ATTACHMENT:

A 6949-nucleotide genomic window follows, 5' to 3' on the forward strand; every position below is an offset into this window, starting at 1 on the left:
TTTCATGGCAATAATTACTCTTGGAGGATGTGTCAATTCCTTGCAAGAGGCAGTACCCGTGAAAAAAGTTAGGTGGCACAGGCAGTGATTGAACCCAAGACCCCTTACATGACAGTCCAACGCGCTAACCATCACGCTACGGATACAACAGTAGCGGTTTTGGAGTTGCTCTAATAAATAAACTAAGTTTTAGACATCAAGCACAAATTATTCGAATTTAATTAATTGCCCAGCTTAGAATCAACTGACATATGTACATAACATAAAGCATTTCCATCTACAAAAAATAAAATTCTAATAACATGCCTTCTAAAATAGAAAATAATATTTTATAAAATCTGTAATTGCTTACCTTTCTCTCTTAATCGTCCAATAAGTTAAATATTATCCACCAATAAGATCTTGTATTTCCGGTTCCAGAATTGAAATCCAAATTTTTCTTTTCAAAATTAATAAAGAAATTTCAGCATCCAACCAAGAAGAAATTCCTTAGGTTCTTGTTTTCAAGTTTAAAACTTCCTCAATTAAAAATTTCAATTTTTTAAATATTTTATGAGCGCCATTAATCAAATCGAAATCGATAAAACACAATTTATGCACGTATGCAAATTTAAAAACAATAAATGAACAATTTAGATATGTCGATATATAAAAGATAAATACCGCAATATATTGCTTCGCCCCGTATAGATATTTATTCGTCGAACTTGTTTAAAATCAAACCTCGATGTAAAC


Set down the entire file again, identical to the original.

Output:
A 6949-nucleotide genomic window follows, 5' to 3' on the forward strand; every position below is an offset into this window, starting at 1 on the left:
TTTCATGGCAATAATTACTCTTGGAGGATGTGTCAATTCCTTGCAAGAGGCAGTACCCGTGAAAAAAGTTAGGTGGCACAGGCAGTGATTGAACCCAAGACCCCTTACATGACAGTCCAACGCGCTAACCATCACGCTACGGATACAACAGTAGCGGTTTTGGAGTTGCTCTAATAAATAAACTAAGTTTTAGACATCAAGCACAAATTATTCGAATTTAATTAATTGCCCAGCTTAGAATCAACTGACATATGTACATAACATAAAGCATTTCCATCTACAAAAAATAAAATTCTAATAACATGCCTTCTAAAATAGAAAATAATATTTTATAAAATCTGTAATTGCTTACCTTTCTCTCTTAATCGTCCAATAAGTTAAATATTATCCACCAATAAGATCTTGTATTTCCGGTTCCAGAATTGAAATCCAAATTTTTCTTTTCAAAATTAATAAAGAAATTTCAGCATCCAACCAAGAAGAAATTCCTTAGGTTCTTGTTTTCAAGTTTAAAACTTCCTCAATTAAAAATTTCAATTTTTTAAATATTTTATGAGCGCCATTAATCAAATCGAAATCGATAAAACACAATTTATGCACGTATGCAAATTTAAAAACAATAAATGAACAATTTAGATATGTCGATATATAAAAGATAAATACCGCAATATATTGCTTCGCCCCGTATAGATATTTATTCGTCGAACTTGTTTAAAATCAAACCTCGATGTAAAC